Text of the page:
Gardening

Springtime is taking hold, so plan and plant accordingly

If my records and calculations are correct, the geese will be back for the season next week. If we have any doubts about the appearance of spring this year, their arrival is the end of them. Yippee.

This means, of course, that the bears are back. They are hungry after hibernating. It is time to take down those bird feeders and put any seed left in a secure place. I know, I know. Last week I told you to stay off wet grass this time of year. Just walk to your feeders gingerly if you have to. You do not want bears hanging around. Once they know there is a source of food, they will come back.

Next, two of my favorite food plants, tomatoes and broccoli, should be planted in the next week or so. No, let me correct that, given global warming here. Start tomatoes now. Indeterminate will flower all season. Determinate-only flower one time. Both have their advantages, so try both. Both really do need an outdoor greenhouse, cold frame or a really sunny summer window, though there are a few varieties that will fruit outdoors. Local nurseries carry them. Early birds get the worms.

Your broccoli seeds however, should be staggered as noted last week. Plant a few every four or five days so the flowers don’t appear all at the same time. If you have friends who also grows broccoli, try sharing seeds of different varieties. Most important, save some of the seed to start a “second” crop in July. Broccoli is a staple crop in Alaska gardens, so go for it.

Similarly, cauliflowers do great here. While a broccoli plant can be harvested several times before it is done, cauliflower puts out one big head. Again, I suggest staggering the planting of seeds so you can stretch out the season. Of course, only you know what your family’s tolerance is for Kohl crops like broccoli and cauliflower.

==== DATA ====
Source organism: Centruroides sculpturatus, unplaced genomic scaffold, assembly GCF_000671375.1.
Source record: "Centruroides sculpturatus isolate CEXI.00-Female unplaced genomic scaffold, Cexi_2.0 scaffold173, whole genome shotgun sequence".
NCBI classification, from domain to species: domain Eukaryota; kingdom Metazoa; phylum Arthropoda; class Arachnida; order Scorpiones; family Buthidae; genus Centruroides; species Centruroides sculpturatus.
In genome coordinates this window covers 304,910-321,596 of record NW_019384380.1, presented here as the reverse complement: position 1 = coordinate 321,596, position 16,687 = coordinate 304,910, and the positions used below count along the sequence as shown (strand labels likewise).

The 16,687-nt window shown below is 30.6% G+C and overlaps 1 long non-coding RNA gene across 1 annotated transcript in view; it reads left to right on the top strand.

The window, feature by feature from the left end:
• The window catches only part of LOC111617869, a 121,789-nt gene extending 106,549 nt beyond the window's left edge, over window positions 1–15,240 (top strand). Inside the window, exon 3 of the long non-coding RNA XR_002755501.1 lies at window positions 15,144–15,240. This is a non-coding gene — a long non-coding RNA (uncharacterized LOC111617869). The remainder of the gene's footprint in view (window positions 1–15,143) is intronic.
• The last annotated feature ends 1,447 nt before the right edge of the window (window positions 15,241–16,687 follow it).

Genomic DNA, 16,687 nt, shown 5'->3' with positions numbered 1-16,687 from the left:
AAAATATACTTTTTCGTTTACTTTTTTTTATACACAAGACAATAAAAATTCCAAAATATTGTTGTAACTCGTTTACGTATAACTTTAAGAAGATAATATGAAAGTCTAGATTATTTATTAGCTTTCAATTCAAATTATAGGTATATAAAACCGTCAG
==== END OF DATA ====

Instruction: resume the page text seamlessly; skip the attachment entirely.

On the flower front, this week or next is when you should start cosmos, which I think are one of the easiest flowers to grow. Cosmos seeds are so large and grow fast so they should be planted in individual containers. This is a great gardening project with kids. Use a tall paper or used styrofoam cup with drainage. There are several different varieties of cosmos, all of which do well here. I like the tall ones with fluted petals. Give cosmos really good light while indoors as they grow tall and can get spindly.

OK, some readers end up with spindly plants. If the plants you start from seed are not in good light they will start leaning toward the light. At the very least, turn them every day or so. If they are stretching out in a Dr. Seuss manner, use your grow lights to supplement the natural light they are getting. You will see a huge difference. In fact, you can use those lights even if seedlings are not getting spindly or leaning toward the window.

We have many more choices of things to grow before we plant outdoors in mid-May, so even though you are not a real gardener until you start at least something you grow in your gardens from seed, you don’t need to start something this early. There are many more choices coming up.

Finally, nurseries are open. They have all you need from seeds, mycorrhizal fungi seeds should be rolled into pots, soil and labels. Your seedlings don’t need fertilizer until you get ready to harden off. Do visit your favorite nurseries this week to see what they have going on.

Jeff’s Alaska Garden Calendar

Alaska Botanical Garden: www.alaskabg.org lots of things to do.

Herbs to start from seed: Sorrel, summer savory, parsley.

Vegetables to start from seed: Head lettuces, cabbage, kale, peppers, tomatoes, broccoli, cauliflower.

Flowers to start from seed: Dianthus, larkspur, stock, asters, nicotiana, cleome, annual ice plant, zinnia, salpiglossis, snaps, cosmos, lupine, Malva.

Jeff Lowenfels

Jeff Lowenfels has written a weekly gardening column for the ADN for more than 45 years. His columns won the 2020 gold medal at the Garden Communicators International conference. He's authored several books on organic gardening; his latest is "DIY Autoflowering Cannabis: A New Way To Grow." Reach him at jefflowenfels@gmail.com.

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